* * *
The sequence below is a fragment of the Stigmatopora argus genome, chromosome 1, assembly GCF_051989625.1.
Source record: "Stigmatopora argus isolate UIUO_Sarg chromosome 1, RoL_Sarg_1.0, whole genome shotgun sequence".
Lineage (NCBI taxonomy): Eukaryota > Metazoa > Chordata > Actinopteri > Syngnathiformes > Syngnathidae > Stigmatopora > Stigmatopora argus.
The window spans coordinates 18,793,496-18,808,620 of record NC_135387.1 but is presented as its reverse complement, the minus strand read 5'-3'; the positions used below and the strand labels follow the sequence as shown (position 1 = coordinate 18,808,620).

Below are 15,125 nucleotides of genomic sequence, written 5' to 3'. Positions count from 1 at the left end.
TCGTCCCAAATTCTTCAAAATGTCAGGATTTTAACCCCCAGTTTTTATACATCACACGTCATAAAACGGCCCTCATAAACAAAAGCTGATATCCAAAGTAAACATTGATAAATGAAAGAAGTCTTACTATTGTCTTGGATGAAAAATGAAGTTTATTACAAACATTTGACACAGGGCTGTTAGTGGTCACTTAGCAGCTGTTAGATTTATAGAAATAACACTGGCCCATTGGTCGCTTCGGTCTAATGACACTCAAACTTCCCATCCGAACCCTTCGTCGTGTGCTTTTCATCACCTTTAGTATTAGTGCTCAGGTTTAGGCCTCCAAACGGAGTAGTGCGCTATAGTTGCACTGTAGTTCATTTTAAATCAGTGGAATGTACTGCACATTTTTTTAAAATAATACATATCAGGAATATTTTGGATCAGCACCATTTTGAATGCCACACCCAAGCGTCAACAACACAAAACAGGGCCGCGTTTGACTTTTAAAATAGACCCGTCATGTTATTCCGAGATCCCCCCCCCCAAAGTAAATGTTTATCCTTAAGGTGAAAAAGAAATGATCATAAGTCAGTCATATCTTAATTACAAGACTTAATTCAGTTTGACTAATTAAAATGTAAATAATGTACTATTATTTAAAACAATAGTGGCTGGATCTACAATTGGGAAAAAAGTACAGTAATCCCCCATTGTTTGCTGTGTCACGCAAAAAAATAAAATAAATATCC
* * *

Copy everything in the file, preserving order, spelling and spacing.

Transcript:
The sequence below is a fragment of the Stigmatopora argus genome, chromosome 1, assembly GCF_051989625.1.
Source record: "Stigmatopora argus isolate UIUO_Sarg chromosome 1, RoL_Sarg_1.0, whole genome shotgun sequence".
Lineage (NCBI taxonomy): Eukaryota > Metazoa > Chordata > Actinopteri > Syngnathiformes > Syngnathidae > Stigmatopora > Stigmatopora argus.
The window spans coordinates 18,793,496-18,808,620 of record NC_135387.1 but is presented as its reverse complement, the minus strand read 5'-3'; the positions used below and the strand labels follow the sequence as shown (position 1 = coordinate 18,808,620).

Below are 15,125 nucleotides of genomic sequence, written 5' to 3'. Positions count from 1 at the left end.
TCGTCCCAAATTCTTCAAAATGTCAGGATTTTAACCCCCAGTTTTTATACATCACACGTCATAAAACGGCCCTCATAAACAAAAGCTGATATCCAAAGTAAACATTGATAAATGAAAGAAGTCTTACTATTGTCTTGGATGAAAAATGAAGTTTATTACAAACATTTGACACAGGGCTGTTAGTGGTCACTTAGCAGCTGTTAGATTTATAGAAATAACACTGGCCCATTGGTCGCTTCGGTCTAATGACACTCAAACTTCCCATCCGAACCCTTCGTCGTGTGCTTTTCATCACCTTTAGTATTAGTGCTCAGGTTTAGGCCTCCAAACGGAGTAGTGCGCTATAGTTGCACTGTAGTTCATTTTAAATCAGTGGAATGTACTGCACATTTTTTTAAAATAATACATATCAGGAATATTTTGGATCAGCACCATTTTGAATGCCACACCCAAGCGTCAACAACACAAAACAGGGCCGCGTTTGACTTTTAAAATAGACCCGTCATGTTATTCCGAGATCCCCCCCCCCAAAGTAAATGTTTATCCTTAAGGTGAAAAAGAAATGATCATAAGTCAGTCATATCTTAATTACAAGACTTAATTCAGTTTGACTAATTAAAATGTAAATAATGTACTATTATTTAAAACAATAGTGGCTGGATCTACAATTGGGAAAAAAGTACAGTAATCCCCCATTGTTTGCTGTGTCACGCAAAAAAATAAAATAAATATCC